“Organic!” “Non-GMO.” “Grain-free,” and even, yes, “Keto-friendly!”
As these labels scream out from either side of the aisle, one might think that this consumer is exploring an aisle at Whole Foods or Sprouts.
But in fact, this consumer is shopping for an entirely different demographic — a non-human one. This, in fact, is the dog food aisle at the local Petco.
This gourmet dog food market sample is part of a far larger trend broadly known as the “humanization” of pets, primarily dogs and cats. Driven by changing demographics — where the percentage of single households is rising, millennials continue to push off marriage and children, and retired adults are living longer — pets are increasingly being categorized as “beloved members of the family,” rather than simply animals.
And our fur children are costing, well, almost as much as real children, largely because we’re choosing to spend more on them. The global pet care market size was estimated at over $130 billion in 2016, and is expected to exceed $200 billion in 2025.
Despite the seeming bevy of health-promoting canine food and products, Atlanta-area entrepreneur Kari Sapp was at a loss at what to do when her beloved best friend was diagnosed with a rare form of cancer at the young age of five.
“It was out of the blue — of course I was devastated,” Sapp tells Hypepotamus. “But it got my wheels churning on how many things are out there that you can do for your pet, but how it’s such a hard place to find out where you should start. I just wanted one solution to improve her long-term care, but her short-term goals as well.”
Before any readers start tearing up, Sapp’s pup went through treatment and is very much alive and barking.
But Sapp continued to research a person(dog?)-alized, preventative care option to keep her pal in top shape. There are so many direct-to-consumer health and supplement options for humans, but she couldn’t find a comparable option for dogs.
Sapp brought her observations to her old friend and the founder of the company she worked for at the time, Stefan Lewinger. Lewinger founded subscription footwear company Sock Fancy in 2013 and grew it to over 10,000 subscribers around the world.
He also saw the gap in the market.
“We found that there were a lot of options when it came to self-care for people, but you’re kind of left on your own when it comes to your pet,” says Lewinger. “You can wade through your local pet shop or look through reviews on Amazon, but we found it was hard to directly find what you’re looking for.”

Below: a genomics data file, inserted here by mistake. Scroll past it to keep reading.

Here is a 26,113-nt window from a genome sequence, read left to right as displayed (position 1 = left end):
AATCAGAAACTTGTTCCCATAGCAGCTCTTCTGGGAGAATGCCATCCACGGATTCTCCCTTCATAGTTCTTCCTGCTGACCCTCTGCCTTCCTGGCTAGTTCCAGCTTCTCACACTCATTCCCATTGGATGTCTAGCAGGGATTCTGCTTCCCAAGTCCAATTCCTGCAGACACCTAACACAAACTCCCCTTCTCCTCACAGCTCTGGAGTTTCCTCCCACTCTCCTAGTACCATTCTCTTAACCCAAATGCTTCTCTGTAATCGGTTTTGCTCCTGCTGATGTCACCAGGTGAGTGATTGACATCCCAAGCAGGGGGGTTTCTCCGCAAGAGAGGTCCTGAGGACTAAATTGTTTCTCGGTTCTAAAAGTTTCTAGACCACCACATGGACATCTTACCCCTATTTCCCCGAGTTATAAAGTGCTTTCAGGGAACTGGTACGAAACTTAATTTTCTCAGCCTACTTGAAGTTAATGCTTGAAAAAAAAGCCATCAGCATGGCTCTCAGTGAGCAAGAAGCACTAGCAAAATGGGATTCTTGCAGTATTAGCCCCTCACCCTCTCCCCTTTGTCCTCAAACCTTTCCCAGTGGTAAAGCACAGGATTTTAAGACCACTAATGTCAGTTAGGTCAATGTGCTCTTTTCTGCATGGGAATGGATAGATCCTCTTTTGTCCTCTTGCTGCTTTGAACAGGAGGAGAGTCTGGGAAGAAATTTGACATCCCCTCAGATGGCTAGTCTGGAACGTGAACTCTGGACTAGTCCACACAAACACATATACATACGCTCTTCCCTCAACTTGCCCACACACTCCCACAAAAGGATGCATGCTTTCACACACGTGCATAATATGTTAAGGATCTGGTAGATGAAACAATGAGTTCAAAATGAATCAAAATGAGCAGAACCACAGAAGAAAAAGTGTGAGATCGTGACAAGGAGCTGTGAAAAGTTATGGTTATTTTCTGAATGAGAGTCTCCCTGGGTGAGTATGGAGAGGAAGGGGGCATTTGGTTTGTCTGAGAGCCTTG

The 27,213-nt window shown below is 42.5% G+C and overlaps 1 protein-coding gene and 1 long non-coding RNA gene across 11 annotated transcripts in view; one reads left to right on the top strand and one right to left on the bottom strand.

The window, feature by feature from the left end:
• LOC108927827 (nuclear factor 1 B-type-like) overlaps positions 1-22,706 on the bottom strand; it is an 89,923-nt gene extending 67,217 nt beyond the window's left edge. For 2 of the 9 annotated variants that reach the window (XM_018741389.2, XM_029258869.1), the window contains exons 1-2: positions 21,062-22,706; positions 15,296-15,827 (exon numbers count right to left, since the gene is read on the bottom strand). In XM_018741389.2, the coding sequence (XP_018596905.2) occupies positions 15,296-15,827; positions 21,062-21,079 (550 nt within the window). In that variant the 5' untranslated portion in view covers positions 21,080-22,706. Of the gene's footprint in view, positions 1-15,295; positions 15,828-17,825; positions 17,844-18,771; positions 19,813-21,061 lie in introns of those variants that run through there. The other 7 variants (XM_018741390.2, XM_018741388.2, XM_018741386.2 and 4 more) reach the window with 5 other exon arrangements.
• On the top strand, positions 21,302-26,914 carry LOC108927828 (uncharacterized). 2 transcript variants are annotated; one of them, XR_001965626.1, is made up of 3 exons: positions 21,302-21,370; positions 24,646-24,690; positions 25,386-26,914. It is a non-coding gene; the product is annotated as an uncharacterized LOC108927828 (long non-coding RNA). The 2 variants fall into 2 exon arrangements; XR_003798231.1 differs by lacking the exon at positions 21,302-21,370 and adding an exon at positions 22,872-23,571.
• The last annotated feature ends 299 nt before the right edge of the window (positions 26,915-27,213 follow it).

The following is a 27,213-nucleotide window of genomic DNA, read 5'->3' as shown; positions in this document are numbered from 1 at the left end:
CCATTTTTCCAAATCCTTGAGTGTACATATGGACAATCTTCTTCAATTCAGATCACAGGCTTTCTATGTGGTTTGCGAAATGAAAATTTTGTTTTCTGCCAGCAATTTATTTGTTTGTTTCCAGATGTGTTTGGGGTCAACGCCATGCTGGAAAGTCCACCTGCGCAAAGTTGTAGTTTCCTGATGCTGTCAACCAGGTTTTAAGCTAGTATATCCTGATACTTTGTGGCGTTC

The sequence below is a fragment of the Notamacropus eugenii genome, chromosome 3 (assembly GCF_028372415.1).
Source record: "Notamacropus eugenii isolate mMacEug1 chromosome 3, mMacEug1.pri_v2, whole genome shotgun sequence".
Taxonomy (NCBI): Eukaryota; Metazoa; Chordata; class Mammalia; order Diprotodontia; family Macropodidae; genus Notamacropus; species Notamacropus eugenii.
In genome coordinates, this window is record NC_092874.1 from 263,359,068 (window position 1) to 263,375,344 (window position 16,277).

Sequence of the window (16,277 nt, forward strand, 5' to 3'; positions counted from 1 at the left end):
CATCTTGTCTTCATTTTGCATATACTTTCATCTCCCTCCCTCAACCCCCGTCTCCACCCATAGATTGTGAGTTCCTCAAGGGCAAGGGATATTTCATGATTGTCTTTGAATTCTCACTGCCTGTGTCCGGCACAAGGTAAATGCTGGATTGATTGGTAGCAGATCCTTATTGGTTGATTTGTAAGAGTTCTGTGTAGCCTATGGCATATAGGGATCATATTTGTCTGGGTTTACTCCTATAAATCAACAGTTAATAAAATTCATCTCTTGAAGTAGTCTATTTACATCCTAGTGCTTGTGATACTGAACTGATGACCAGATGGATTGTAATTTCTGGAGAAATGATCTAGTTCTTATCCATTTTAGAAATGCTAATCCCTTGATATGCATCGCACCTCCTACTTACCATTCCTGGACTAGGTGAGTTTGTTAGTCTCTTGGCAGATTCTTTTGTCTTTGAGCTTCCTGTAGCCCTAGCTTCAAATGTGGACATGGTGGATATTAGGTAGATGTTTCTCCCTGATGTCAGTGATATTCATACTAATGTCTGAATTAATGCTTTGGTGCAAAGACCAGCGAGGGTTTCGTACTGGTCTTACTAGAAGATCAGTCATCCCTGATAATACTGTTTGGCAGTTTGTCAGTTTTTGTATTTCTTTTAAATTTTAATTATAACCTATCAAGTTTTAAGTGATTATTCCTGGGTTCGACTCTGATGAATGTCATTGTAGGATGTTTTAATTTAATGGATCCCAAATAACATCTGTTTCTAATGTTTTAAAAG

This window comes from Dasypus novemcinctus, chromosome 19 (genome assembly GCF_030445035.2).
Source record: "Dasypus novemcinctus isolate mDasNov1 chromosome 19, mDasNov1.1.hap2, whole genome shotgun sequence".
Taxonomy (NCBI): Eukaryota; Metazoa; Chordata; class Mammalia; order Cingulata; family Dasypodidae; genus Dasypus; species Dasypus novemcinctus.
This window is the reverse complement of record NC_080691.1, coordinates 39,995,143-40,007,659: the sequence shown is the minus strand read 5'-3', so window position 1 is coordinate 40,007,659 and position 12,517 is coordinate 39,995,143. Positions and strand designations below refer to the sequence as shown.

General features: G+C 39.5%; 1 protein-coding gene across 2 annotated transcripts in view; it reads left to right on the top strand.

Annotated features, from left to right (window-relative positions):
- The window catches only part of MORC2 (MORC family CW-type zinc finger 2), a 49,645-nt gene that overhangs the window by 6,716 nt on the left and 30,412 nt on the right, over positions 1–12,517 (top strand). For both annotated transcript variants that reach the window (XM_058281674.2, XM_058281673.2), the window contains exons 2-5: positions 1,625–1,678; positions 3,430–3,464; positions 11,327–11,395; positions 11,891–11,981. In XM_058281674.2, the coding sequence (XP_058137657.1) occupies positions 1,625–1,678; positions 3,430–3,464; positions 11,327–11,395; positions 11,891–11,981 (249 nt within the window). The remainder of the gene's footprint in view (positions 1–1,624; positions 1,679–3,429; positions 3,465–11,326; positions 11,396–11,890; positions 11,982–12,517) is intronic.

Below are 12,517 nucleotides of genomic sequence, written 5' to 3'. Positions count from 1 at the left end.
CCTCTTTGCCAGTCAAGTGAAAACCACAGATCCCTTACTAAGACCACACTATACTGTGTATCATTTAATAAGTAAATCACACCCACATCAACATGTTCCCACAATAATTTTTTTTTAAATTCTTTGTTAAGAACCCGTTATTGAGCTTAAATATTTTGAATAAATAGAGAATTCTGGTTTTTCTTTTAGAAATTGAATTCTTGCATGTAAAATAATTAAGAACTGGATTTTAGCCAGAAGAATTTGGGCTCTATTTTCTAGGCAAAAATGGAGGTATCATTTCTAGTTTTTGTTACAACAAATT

With Lewinger’s help as COO, Sapp co-founded Goodboy, a direct-to-consumer pet supplement subscription.
Dog owners complete a comprehensive quiz through the Goodboy website, covering basics like the dog’s breed, weight, height, current medical issues, etc. The quiz also dives into the pup’s habits and activities, as well as the owner’s own behavior with their pet and their goals for their pet’s lifestyle.
Once complete, Goodboy provides a custom recommendation for each dog, complete with a specific supplement — they currently offer four, but that will reach 10-15 by the year’s end — as well as a dosage and dosing schedule.
The Goodbye team worked closely with a handpicked ‘Certified Good Manufacturing’ partner to develop products that met consumers’ high standards for their pets.
“Everything is made in America, it’s got no fillers, it’s all natural as possible,” says Sapp. “There were all of these things that we wanted in a supplement that [our manufacturer] met the criteria on. We wanted to be transparent about all of that.”
In addition to standard health-related products addressing bone and joint health, nutrition, etc., Goodboy offers a “calming” supplement for those dogs who are wound up a little too tightly.
The site launched only three weeks ago, but Sapp and Lewinger are pleased with the feedback thus far. Prior to launch, they also partnered with a local animal rescue organization to obtain feedback from working veterinarians in the field.
Now that they’ve tested the platform, the plan is to turn on the scale spigots through digital marketing to consumers, as well as working through partner organizations like veterinarian offices, animal rescues, pet stores and others.
To enable that scale, the currently-bootstrapped startup is talking to investors about a small pre-seed funding round, which they hope to close before the end of the year.
“We’re trying to play the first-mover advantage to get out in front of this,” says Lewinger.
Given the size of the market, Goodboy has several options on what might come next — specialty food, other health products, etc.
Sapp says they might even one day consider digging into the feline market. Cats have the second-highest market share amongst pet care after dogs.
After all, any fur kid who is loved and taken care of can be a very good boy.
Photos provided by Goodboy